jQuery Sphere 3D » Examples » Tag Cloud. jQuery Proven Performance Tips And Tricks (Slides) Thanks to everyone that attended the jQuery London and London Web Standards meetups this month.
If you haven't been using it, jsPerf.comis the bizness, so check it out. From the feedback so far it looks like the majority of the audience found the content useful, so please feel free to share the slides if you think they can assist other developers. Thanks I'd like to extend my thanks to Adam Sontag, JD Dalton, Mathias Bynens, Andree Hansson and others for helping tech review the slides and tests. Until next time, g'luck with your projects! Addy. Sliding Labels Official Plugin Release [ver. 3.2] · CSSKarma. Version: 3.2 – Added a “className” option so you don’t have to use “.slider” as the wrapper Version 3.1: Changed “children” to “find” so it will work with a UL.
Thanks to Oro for the feedback Version 3 of Sliding Labels brought some big changes, the largest being that I finally converted it into a working jQuery plugin. Maybe it was the 200 e-mails requesting an official plugin, maybe it was my curiosity. Whatever it was, I heard everyone and I wanted to let you know that I’m listening to all the feature requests and bug reports; and I really do appreciate them.
Additions to version 3 Plugin status: Obviously creating an official plugin was the biggest change Position: relative: It seemed like a lot of the questions I was getting had to do with adding position:relative to the .slider element in the CSS, so I just moved that into the script. Apple-like Retina Effect With jQuery. Martin Angelov Apple has long applied a winning strategy in marketing – create well designed products, have a dedicated fan base, and let the hype build up before every product release.
This is also the case with the latest version of their iPhone. But what I found interesting is the term they coined – “Retina display” and the promo image accompanying it. The image on apple.com that inspired it all What made me wonder is if it was possible to turn this static image into a fully functional “Retina effect” with only jQuery and CSS. UPDATE: Seems Apple folks have also liked the idea, and they’ve implemented it at apple.com. Step 1 – XHMTL. Fancy Sliding Form with jQuery. Today we are going to create a fancy sliding form that shows some validation feedback to the user after each step.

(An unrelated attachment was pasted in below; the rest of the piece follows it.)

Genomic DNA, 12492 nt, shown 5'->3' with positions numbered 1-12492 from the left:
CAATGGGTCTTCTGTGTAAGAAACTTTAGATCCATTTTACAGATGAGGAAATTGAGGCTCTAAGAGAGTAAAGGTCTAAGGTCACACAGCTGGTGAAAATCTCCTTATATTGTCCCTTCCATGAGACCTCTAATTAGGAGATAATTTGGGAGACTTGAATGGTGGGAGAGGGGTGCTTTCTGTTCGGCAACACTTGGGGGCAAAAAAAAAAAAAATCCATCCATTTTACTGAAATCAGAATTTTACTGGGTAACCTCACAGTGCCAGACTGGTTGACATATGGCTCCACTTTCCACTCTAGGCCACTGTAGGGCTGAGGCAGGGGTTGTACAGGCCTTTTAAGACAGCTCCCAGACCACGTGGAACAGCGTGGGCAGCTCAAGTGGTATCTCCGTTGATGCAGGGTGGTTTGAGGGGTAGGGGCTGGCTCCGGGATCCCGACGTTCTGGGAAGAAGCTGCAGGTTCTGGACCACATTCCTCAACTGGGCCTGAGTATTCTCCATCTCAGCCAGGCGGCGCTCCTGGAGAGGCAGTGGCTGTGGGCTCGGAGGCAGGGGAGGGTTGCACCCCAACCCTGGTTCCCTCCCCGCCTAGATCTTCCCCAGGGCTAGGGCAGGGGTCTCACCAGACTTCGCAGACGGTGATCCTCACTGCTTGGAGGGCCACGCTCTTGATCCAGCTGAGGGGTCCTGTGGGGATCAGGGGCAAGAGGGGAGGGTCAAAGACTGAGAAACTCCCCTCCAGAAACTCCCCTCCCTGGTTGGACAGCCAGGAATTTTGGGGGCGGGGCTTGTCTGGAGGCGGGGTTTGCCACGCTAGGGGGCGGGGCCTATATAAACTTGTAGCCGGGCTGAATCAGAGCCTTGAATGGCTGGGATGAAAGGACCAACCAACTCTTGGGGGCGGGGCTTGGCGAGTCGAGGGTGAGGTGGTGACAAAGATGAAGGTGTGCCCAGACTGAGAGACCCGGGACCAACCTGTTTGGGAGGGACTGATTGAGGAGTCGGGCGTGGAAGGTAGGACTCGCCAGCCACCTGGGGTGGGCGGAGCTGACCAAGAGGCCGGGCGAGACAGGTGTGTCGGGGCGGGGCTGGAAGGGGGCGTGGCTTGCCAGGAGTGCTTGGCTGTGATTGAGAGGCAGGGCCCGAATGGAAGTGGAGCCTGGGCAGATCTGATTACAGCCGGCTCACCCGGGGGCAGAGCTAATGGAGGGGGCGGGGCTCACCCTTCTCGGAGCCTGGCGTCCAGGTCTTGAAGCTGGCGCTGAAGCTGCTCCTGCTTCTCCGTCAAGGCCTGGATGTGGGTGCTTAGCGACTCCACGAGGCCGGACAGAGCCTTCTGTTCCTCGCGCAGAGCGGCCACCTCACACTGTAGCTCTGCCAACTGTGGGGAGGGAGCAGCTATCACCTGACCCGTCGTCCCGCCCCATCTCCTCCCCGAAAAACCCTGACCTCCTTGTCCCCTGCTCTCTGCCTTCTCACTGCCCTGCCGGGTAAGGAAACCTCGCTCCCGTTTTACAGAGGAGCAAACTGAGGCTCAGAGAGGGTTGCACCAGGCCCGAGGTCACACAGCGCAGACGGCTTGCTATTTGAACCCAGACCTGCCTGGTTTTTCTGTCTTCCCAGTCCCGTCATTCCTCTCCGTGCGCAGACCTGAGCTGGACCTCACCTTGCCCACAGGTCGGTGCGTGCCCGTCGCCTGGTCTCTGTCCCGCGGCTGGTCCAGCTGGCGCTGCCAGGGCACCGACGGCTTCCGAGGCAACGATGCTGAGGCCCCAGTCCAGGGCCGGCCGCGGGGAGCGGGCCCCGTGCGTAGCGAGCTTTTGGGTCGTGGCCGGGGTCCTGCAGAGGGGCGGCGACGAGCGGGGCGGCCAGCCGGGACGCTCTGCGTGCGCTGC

This form saves a lot of space and is easy to access – it basically works like a slide show, just that we have fieldsets of a form instead of images. […] View demoDownload source Today we are going to create a fancy sliding form that shows some validation feedback to the user after each step. This form saves a lot of space and is easy to access – it basically works like a slide show, just that we have fieldsets of a form instead of images. So let’s start! The Markup The HTML will consist of a wrapper container where we will place a form with fieldsets. The navigation with all the links to the steps will be an unordered list that is initially hidden. The CSS The main wrapper and the steps container will have the following style: The class step will be given to each fieldset.
Updated for jQuery 1.8 This was written largely to help me make sense of using UI to create my own widgets, but I hope it may help others.